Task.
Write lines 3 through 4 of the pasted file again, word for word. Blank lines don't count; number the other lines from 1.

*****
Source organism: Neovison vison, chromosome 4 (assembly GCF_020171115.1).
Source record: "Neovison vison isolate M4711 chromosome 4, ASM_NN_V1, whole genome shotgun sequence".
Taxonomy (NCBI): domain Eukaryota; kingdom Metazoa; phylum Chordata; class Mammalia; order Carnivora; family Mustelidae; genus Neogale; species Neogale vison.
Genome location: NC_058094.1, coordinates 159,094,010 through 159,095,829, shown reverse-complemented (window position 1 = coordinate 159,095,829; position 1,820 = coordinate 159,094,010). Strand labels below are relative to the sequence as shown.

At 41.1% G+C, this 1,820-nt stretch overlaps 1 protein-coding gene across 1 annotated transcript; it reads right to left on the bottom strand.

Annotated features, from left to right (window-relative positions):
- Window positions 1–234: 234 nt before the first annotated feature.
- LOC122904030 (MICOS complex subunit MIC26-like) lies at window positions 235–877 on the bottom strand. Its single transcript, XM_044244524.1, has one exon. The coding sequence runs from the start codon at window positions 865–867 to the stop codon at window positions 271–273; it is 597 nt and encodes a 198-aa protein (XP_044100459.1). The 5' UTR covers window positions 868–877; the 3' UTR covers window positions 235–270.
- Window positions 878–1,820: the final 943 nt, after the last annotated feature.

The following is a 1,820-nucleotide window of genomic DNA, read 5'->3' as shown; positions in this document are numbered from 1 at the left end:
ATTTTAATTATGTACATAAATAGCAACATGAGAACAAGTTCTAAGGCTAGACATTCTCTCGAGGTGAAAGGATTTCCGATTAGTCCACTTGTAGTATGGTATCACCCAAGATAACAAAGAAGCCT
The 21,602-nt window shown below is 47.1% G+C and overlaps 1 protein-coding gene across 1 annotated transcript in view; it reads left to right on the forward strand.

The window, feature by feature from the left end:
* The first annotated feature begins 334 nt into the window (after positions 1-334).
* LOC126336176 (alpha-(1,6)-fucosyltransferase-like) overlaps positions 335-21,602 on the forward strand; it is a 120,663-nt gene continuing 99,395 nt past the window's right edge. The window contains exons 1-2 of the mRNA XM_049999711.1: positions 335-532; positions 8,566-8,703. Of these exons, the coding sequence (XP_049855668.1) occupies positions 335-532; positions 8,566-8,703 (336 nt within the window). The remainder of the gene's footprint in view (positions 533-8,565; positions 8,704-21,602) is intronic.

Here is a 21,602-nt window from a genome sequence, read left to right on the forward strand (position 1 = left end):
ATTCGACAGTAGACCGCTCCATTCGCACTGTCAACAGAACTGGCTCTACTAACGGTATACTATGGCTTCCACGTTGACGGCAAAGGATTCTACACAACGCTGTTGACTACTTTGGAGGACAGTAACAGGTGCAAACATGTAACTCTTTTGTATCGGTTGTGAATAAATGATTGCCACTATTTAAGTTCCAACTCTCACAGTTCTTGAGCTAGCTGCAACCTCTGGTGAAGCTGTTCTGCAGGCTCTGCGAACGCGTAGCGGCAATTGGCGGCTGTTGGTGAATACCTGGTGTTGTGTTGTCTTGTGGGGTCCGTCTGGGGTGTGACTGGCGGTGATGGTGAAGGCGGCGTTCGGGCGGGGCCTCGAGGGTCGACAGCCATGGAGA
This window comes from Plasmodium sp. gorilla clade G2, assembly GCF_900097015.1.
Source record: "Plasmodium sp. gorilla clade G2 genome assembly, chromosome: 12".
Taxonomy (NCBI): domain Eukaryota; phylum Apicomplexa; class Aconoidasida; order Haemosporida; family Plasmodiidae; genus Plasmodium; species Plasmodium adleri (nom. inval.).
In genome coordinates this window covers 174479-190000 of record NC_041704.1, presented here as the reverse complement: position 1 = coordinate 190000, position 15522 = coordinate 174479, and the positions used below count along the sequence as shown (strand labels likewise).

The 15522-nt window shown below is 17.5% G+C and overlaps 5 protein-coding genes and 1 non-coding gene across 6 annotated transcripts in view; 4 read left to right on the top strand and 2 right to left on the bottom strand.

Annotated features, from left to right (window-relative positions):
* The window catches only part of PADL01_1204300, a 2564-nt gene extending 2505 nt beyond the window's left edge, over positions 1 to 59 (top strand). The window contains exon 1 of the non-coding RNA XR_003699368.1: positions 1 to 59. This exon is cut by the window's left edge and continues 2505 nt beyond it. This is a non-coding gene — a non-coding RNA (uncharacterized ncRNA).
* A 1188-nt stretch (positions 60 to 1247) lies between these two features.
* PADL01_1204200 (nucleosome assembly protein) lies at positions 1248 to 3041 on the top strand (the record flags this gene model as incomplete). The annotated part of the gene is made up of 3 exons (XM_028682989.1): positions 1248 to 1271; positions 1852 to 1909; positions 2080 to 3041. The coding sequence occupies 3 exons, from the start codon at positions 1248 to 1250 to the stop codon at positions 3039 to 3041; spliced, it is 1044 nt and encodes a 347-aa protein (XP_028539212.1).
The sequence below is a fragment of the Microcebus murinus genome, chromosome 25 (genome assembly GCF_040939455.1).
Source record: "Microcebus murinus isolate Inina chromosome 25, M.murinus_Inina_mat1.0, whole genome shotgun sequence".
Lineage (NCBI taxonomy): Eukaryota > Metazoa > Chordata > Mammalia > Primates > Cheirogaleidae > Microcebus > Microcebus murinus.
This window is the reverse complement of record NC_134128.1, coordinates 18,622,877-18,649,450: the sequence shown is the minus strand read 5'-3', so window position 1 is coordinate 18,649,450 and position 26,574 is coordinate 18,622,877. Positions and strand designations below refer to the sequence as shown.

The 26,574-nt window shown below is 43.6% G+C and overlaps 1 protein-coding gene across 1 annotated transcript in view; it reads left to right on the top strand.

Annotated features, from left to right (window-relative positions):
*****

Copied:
Taxonomy (NCBI): domain Eukaryota; kingdom Metazoa; phylum Chordata; class Mammalia; order Carnivora; family Mustelidae; genus Neogale; species Neogale vison.
Genome location: NC_058094.1, coordinates 159,094,010 through 159,095,829, shown reverse-complemented (window position 1 = coordinate 159,095,829; position 1,820 = coordinate 159,094,010). Strand labels below are relative to the sequence as shown.